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Children in school uniforms having lunch.

Cost-of-Living Crisis: Hungry for Change

12 Apr 2023 | Jill Muirie

Good nutrition is vital for healthy growth and development, and of course healthy living for those already grown. Indeed, access to adequate amounts of nutritious food is recognised by the UN as a human right. Yet, all the current evidence is indicating that high, and dramatically increasing, numbers of people in the UK are effectively being denied this right.

The number of emergency food aid packs being distributed in the UK by the Trussell Trust, as well as the number of independent food banks, has been on the rise for over ten years. While COVID-19 exacerbated demand for help to access enough food, the Food Foundation's food insecurity tracker shows that food insecurity levels are higher now than at the peak of the pandemic, when, in fact, food insecurity increased sharply. The Resolution Foundation estimates that food insecurity now is more than three times the pre-pandemic level. The Foundation also highlights the uneven impacts: those with a disability or health condition, those from some minority ethnic communities, lone parents, and families with three or more children, are much less likely to be able to afford adequate food.

We also know that when money is tight, it becomes harder to afford a healthy diet. A total of 38% - almost 4 out of every 10 – of P5-S6 students recently reported that they sometimes go to bed or to school hungry (rising to 43% in the 20% most deprived areas). So, in order to feed empty tummies, households are often forced to turn to a cheaper diet, which tends to be higher in salt, fat and sugar and lower in fruit and vegetables.

In such circumstances, school meals play an important role in nourishing children so they can learn, grow, and develop to their full potential. In recognition of this, in Scotland, school meals are universally free for children in primaries 1 to 5, with young people in P6 to S6 eligible if their family receives certain benefits. However, many of those eligible do not take up the service (with stigmatisation perceived by many to be a factor), and several of those who are not eligible struggle to be able to pay – and have either gone hungry or incurred debts.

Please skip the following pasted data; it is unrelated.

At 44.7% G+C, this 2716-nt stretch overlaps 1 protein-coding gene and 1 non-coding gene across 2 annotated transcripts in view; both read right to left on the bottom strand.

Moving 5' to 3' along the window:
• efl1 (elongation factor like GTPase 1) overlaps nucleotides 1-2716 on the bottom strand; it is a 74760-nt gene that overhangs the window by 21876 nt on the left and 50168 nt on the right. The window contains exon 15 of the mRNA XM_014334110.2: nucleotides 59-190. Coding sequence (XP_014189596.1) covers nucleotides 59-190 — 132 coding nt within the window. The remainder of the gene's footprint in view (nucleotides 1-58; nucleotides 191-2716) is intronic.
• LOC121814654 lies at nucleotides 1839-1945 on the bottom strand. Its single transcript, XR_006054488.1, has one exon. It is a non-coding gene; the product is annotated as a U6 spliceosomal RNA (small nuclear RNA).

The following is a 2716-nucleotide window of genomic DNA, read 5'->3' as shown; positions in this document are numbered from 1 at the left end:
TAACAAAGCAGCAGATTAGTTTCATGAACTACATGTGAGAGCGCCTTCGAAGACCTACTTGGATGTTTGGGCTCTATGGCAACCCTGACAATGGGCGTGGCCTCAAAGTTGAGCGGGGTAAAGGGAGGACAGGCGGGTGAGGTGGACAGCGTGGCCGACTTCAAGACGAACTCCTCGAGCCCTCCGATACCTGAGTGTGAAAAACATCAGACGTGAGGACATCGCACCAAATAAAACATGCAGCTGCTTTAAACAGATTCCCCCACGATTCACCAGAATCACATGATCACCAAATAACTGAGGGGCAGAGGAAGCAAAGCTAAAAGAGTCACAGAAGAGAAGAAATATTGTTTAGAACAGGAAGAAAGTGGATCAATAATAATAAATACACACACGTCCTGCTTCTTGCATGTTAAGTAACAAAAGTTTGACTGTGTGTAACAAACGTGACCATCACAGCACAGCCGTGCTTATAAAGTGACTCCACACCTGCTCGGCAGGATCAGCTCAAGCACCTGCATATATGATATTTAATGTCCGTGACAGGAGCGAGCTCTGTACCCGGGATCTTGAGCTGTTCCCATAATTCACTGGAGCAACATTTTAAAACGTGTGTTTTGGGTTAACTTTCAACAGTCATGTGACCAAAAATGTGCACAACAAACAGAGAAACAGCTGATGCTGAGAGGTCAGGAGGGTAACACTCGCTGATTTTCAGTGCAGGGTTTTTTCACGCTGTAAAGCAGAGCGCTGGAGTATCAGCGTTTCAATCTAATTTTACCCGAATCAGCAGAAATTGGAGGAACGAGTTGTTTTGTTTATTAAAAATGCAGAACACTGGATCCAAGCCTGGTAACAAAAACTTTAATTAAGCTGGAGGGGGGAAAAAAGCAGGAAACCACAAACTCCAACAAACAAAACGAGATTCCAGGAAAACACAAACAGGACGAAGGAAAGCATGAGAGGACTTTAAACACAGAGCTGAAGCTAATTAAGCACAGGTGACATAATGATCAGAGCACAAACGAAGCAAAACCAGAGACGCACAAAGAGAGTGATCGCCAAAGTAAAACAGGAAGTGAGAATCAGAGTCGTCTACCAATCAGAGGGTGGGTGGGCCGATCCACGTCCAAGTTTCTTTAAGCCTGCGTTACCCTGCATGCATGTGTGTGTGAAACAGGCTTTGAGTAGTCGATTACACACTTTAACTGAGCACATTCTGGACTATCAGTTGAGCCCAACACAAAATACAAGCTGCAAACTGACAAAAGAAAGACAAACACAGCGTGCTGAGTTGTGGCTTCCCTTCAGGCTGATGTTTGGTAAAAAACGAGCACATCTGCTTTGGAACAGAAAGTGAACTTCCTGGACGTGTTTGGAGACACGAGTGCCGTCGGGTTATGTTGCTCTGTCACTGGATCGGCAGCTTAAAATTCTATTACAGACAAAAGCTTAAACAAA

The most recent SG Healthy Living Survey (Feb, 2022) reports that 36.2% of P1-5 students, 44% of eligible P6 and P7s and 45% of eligible secondary school students did not take up their free school meal. At £1.90 per day (or £2 for secondary students) this equates to losing £9.50 (or £10) per week per child – although it probably costs more for packed lunches or food from local convenience shops, and it is unlikely that these provide the quantity and range available in school meals (soup, bread, main dish, yoghurt, fruit and milk).

School meals often take a bashing; criticised as poor quality and with a reputation for being unpalatable. Yet, in Scotland, we have very clear and strict nutritional regulations which school meals must meet. Furthermore, in many local authorities, including Glasgow, the school meals service is accredited as a Bronze Food for Life Served Here provider, which means that, for example, more than 75% of meals are freshly prepared and seasonal and local ingredients are used where possible. In fact, Glasgow City Council, which serves upwards of 34,000 school meals per day, won a prestigious award for its school meals just last year.

Recent GCPH blogs in our ‘cost-of-living crisis’ series have highlighted the unequal impact on income, health, and wellbeing, with the most vulnerable in society continuing to be the hardest hit, and the additional burden that low uptake of benefits causes, particularly in the context of falling real incomes.

In his blog, Pete Seaman highlighted three important areas of action that GCPH evidence indicates are needed to address the underlying determinants of inequality and support a fairer and healthier society and economy. These are:

1. Immediate mitigation, meaning shorter term help to offset potential harms and make people's circumstances more manageable, including ensuring people get the benefits they are entitled to, or easier access to food and warmth